Milford Sleepy Driver Charged With Driving To Endanger – Attorney Sam’s Take

This past year, there was a lot of attention paid to Massachusetts drunk drivers and those who drive negligently. For example, a new law was passed to prevent people from texting while driving.

We also had more than our fair share of vehicular homicide cases, including the killing of a police officer due to Massachusetts motor vehicle crimes.

There was one vehicular homicide matter, however, that may not have gotten enough attention. I say this only because it happened again.

Two cars were involved in an accident this weekend which left two cars overturned on interstate 495. Fortunately, nobody was killed.

The cause according to the Commonwealth?

One driver, Jenifer M. Scott, 43, of Milford (hereinafter, the “Defendant”) fell asleep and so lost control of her vehicle. A second driver, at 51-year-old man from Harvard, took measures to avoid the Defendant’s Toyota Corolla and, as a result, went over the guardrail and rolled down an embankment. His 56-year-old female passenger was taken to Marlborough Hospital with minor injuries.

The Commonwealth says that the Defendant will be summoned to court to face a charge of operating to endanger.

As a Boston criminal defense attorney, I have handled a wide range of motor vehicle cases from driving without a license to drunk driving to endanger to vehicular homicide.

The Commonwealth has become less and less forgiving regarding these cases. This is likely to increase given what seems to be an increase in traffic-related deaths. What has also increased prosecutions is the feeling that, when a tragedy occurs, it must be somebody’s fault. “Mere accidents” that are not criminal seldom happen.

In a way, of course, it makes sense. Driving a motor vehicle is not considered a “right”. It is a “privilege”. Further, one makes a conscious choice to get behind the wheel, whether you be tired, medicated or drunk. Therefore, the Commonwealth believes that if you feel you are likely to fall asleep because you have had very little sleep, then you should not get behind the wheel.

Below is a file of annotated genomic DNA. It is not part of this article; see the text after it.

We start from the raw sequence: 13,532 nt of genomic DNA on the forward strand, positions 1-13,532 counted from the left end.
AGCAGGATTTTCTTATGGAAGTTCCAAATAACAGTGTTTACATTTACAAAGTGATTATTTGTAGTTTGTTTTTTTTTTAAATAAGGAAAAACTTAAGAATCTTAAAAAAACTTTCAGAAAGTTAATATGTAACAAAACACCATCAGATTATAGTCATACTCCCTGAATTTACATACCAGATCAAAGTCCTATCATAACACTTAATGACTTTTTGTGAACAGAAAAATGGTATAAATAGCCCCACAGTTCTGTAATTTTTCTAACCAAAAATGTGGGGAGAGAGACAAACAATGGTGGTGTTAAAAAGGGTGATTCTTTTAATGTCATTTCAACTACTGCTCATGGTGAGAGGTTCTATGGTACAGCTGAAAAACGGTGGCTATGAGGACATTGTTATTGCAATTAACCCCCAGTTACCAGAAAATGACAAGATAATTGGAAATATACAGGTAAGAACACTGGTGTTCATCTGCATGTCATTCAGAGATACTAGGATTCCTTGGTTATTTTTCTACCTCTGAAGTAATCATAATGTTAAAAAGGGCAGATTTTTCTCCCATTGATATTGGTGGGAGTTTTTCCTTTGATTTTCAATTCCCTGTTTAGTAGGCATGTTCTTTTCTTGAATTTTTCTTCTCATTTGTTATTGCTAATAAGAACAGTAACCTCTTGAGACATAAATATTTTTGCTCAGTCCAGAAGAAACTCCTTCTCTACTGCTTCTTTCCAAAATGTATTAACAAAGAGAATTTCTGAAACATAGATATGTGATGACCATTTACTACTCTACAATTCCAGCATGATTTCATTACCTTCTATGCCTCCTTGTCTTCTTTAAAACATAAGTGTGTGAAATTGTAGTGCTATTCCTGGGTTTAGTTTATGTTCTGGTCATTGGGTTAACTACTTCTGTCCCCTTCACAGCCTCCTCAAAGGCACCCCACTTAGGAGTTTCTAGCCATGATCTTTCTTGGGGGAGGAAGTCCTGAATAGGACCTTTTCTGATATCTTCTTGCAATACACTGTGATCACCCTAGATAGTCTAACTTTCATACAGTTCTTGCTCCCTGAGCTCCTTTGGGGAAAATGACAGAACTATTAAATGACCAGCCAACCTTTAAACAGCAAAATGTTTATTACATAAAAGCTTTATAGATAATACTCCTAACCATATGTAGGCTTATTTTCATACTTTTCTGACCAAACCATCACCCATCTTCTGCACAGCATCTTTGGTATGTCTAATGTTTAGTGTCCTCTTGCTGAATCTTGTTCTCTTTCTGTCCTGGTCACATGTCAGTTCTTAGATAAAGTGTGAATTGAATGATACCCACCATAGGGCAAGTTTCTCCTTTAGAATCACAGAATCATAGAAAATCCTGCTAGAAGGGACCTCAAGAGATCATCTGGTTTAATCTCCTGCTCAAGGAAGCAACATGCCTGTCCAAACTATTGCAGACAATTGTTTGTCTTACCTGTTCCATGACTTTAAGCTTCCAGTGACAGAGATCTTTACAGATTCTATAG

“But, Sam, when I am sleepy, medicated or drunk I don’t generally think very clearly.”

Yes, I see. But the law does not. Voluntary intoxication is not a defense to making that fateful decision to drive. You are expected to be thinking clearly…or keep away from the driver’s seat.

We have also discussed cases wherein folks pulled over for erratic driving further exercise their lack of judgment by trying to outsmart, or outrun, the police. This seldom works. It makes matters worse.

So, the bottom line is that you had best be thinking with crystal clarity when you decide to drive. Is it possible that you could be sleepy or drunk and yet NOT the cause of an accident that takes place? Sure. In fact, we covered one such case not so long ago. However, such cases are in the distinct minority.

What to do? You know the answer to that. If the unthinkable happens, you want to contact an experienced criminal defense attorney as soon as possible to guide you through the process and advocate on your behalf.

If you want to discuss such a case with me, feel free to call me for a free initial consultation. I can be reached at t 617-492-3000.

To view the original story, and charming photograph about which parts of this blog were based, please go to :

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